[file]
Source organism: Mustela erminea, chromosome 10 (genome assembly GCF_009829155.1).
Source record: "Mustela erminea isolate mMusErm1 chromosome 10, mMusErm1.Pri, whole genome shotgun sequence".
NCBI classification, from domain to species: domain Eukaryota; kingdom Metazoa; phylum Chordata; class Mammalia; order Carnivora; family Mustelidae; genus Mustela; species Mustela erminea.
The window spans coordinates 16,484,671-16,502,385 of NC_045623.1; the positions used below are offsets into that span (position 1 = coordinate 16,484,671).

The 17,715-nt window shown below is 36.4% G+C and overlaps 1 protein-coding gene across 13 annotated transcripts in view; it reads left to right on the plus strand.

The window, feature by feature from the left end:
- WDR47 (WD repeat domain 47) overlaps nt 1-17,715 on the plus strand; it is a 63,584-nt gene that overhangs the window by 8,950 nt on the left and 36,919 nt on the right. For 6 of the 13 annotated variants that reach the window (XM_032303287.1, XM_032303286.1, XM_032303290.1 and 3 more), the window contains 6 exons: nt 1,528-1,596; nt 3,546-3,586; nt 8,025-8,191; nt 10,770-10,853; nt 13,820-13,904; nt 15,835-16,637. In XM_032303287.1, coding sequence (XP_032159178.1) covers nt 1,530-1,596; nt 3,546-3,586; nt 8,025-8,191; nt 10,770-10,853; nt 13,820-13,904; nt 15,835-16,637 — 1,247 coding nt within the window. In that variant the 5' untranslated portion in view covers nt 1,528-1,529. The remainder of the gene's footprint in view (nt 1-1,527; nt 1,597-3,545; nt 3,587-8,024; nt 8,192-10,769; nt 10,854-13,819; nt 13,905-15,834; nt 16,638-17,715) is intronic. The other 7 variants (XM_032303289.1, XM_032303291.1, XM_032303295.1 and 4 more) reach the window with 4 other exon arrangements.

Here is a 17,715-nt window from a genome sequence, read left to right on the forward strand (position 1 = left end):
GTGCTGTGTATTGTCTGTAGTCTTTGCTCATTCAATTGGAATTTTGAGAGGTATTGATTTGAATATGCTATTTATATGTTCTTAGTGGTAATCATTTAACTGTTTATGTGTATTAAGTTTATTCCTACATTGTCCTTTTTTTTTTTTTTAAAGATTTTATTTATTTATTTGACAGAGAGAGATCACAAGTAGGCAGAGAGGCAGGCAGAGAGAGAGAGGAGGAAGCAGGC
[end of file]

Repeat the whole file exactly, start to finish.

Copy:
Source organism: Mustela erminea, chromosome 10 (genome assembly GCF_009829155.1).
Source record: "Mustela erminea isolate mMusErm1 chromosome 10, mMusErm1.Pri, whole genome shotgun sequence".
NCBI classification, from domain to species: domain Eukaryota; kingdom Metazoa; phylum Chordata; class Mammalia; order Carnivora; family Mustelidae; genus Mustela; species Mustela erminea.
The window spans coordinates 16,484,671-16,502,385 of NC_045623.1; the positions used below are offsets into that span (position 1 = coordinate 16,484,671).

The 17,715-nt window shown below is 36.4% G+C and overlaps 1 protein-coding gene across 13 annotated transcripts in view; it reads left to right on the plus strand.

The window, feature by feature from the left end:
- WDR47 (WD repeat domain 47) overlaps nt 1-17,715 on the plus strand; it is a 63,584-nt gene that overhangs the window by 8,950 nt on the left and 36,919 nt on the right. For 6 of the 13 annotated variants that reach the window (XM_032303287.1, XM_032303286.1, XM_032303290.1 and 3 more), the window contains 6 exons: nt 1,528-1,596; nt 3,546-3,586; nt 8,025-8,191; nt 10,770-10,853; nt 13,820-13,904; nt 15,835-16,637. In XM_032303287.1, coding sequence (XP_032159178.1) covers nt 1,530-1,596; nt 3,546-3,586; nt 8,025-8,191; nt 10,770-10,853; nt 13,820-13,904; nt 15,835-16,637 — 1,247 coding nt within the window. In that variant the 5' untranslated portion in view covers nt 1,528-1,529. The remainder of the gene's footprint in view (nt 1-1,527; nt 1,597-3,545; nt 3,587-8,024; nt 8,192-10,769; nt 10,854-13,819; nt 13,905-15,834; nt 16,638-17,715) is intronic. The other 7 variants (XM_032303289.1, XM_032303291.1, XM_032303295.1 and 4 more) reach the window with 4 other exon arrangements.

Here is a 17,715-nt window from a genome sequence, read left to right on the forward strand (position 1 = left end):
GTGCTGTGTATTGTCTGTAGTCTTTGCTCATTCAATTGGAATTTTGAGAGGTATTGATTTGAATATGCTATTTATATGTTCTTAGTGGTAATCATTTAACTGTTTATGTGTATTAAGTTTATTCCTACATTGTCCTTTTTTTTTTTTTTAAAGATTTTATTTATTTATTTGACAGAGAGAGATCACAAGTAGGCAGAGAGGCAGGCAGAGAGAGAGAGGAGGAAGCAGGC